Felix M. Larkin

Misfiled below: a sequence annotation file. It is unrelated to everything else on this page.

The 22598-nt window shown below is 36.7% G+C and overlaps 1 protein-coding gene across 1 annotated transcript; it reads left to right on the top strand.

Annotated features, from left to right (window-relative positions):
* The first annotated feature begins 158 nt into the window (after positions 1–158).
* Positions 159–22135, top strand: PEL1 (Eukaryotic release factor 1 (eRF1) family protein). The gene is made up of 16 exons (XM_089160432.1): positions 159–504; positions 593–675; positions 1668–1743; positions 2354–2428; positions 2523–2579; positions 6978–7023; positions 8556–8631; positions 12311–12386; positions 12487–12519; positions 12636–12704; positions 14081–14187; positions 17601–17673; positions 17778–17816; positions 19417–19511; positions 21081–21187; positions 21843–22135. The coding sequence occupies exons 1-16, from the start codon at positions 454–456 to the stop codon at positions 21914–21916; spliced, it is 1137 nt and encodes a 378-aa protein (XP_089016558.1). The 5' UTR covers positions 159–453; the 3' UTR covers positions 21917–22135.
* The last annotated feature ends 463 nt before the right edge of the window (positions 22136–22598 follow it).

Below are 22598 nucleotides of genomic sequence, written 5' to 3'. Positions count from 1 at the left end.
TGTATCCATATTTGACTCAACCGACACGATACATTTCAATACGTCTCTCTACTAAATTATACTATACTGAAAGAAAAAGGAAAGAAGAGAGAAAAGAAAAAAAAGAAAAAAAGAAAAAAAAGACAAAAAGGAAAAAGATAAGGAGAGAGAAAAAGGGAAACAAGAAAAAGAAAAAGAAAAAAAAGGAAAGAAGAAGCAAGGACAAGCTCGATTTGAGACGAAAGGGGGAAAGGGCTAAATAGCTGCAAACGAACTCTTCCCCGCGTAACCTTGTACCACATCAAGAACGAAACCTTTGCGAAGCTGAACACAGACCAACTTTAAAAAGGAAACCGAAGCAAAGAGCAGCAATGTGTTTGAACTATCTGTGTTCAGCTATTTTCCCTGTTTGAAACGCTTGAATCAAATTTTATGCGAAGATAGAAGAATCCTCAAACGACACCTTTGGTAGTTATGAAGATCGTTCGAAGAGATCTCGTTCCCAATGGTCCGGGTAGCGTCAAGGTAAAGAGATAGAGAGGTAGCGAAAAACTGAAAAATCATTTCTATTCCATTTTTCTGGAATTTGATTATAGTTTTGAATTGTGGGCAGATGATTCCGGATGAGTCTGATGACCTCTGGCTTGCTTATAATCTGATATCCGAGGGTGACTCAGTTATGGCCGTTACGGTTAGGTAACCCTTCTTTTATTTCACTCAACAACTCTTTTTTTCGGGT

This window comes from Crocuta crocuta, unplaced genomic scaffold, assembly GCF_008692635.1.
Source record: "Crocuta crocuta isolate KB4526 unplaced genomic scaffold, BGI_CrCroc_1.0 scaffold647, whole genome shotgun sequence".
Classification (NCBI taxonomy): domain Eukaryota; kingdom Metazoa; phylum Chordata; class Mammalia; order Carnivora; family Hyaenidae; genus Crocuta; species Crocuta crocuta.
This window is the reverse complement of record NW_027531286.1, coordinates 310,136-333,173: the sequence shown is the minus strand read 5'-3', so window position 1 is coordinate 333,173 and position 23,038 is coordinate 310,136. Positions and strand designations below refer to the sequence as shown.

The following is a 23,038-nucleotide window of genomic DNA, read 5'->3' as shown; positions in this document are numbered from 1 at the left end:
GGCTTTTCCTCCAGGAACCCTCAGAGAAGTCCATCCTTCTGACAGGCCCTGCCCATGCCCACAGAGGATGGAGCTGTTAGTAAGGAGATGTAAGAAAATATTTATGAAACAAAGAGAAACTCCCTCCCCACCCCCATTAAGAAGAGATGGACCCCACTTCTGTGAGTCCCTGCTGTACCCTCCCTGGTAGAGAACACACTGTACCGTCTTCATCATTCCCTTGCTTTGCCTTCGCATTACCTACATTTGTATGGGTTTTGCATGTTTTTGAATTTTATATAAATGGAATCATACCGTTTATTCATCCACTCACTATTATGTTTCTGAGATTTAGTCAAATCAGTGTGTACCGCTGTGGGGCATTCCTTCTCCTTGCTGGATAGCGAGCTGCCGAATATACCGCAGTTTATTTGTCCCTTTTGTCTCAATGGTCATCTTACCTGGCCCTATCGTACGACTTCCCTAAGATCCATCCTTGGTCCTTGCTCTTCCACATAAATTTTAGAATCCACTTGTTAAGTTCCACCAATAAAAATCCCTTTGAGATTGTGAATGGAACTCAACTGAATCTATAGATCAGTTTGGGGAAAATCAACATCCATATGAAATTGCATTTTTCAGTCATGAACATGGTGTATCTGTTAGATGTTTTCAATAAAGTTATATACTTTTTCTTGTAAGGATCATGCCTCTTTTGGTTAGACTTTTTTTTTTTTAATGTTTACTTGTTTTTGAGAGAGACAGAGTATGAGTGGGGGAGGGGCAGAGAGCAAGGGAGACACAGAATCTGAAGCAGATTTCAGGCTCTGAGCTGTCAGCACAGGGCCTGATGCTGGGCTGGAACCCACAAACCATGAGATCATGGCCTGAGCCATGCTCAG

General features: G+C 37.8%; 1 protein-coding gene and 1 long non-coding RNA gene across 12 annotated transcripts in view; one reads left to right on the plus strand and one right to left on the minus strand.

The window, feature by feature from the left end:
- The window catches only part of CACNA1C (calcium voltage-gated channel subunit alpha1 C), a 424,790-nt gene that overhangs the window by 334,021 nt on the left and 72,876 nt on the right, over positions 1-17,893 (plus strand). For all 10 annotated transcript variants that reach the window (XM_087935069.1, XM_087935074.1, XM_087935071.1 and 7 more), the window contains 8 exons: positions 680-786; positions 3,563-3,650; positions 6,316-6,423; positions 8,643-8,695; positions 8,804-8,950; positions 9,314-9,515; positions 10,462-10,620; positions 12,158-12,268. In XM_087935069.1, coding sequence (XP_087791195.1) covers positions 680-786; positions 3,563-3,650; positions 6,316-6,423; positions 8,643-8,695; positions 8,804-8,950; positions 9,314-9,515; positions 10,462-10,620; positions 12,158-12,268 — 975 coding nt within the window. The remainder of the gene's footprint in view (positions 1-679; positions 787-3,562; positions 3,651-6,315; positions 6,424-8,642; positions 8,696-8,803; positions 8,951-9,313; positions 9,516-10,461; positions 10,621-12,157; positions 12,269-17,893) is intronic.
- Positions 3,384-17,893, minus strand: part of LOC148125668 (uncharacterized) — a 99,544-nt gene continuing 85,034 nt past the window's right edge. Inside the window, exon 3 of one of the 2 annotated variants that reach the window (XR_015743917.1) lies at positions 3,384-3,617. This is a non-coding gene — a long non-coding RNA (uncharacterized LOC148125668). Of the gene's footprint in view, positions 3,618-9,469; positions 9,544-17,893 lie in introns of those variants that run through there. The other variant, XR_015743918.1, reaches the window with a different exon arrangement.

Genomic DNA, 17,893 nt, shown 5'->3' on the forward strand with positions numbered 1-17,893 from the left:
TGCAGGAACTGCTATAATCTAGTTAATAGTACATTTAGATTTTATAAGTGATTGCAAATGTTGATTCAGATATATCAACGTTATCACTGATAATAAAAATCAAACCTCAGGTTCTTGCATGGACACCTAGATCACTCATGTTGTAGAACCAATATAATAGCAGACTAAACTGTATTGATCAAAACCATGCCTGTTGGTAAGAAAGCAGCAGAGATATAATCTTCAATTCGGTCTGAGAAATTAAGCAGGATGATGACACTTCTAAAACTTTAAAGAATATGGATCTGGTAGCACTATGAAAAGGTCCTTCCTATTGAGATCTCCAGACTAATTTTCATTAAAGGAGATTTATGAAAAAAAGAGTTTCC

THE SKIBBEREEN EAGLE FAMOUSLY declared in 1898 that it would be keeping an eye on the Tsar of Russia (Potter, 2011: 49, 55–6). A decade or so earlier, Youghal was very much in the eye of the press – and, indeed, in the eye of the storm – during the Plan of Campaign, the second phase of the Land War in Ireland. The tenants on the nearby Ponsonby estate were the first to adopt the Plan of Campaign in November 1886 in order to secure lower rents (Donnelly, 1975: 334, 355– 360). The struggle that ensued dragged on inconclusively until it was overtaken by the Parnell spilt in the 1890s, and the Ponsonby tenants – like so many others elsewhere in the country – were then left high and dry, with no alternative but to settle on terms that fell far short of what they sought (Geary, 1986: 4). The Freeman’s Journal was the main nationalist daily newspaper in Ireland at that time,1 and it kept its eye closely on developments in and around Youghal as it covered the Plan of Campaign throughout the country – often in remarkable detail. What I want to do in this paper is briefly to outline the Freeman’s coverage of the events in Youghal, and to place its coverage of those events in the wider context of Irish political journalism in the second half of the nineteenth century.

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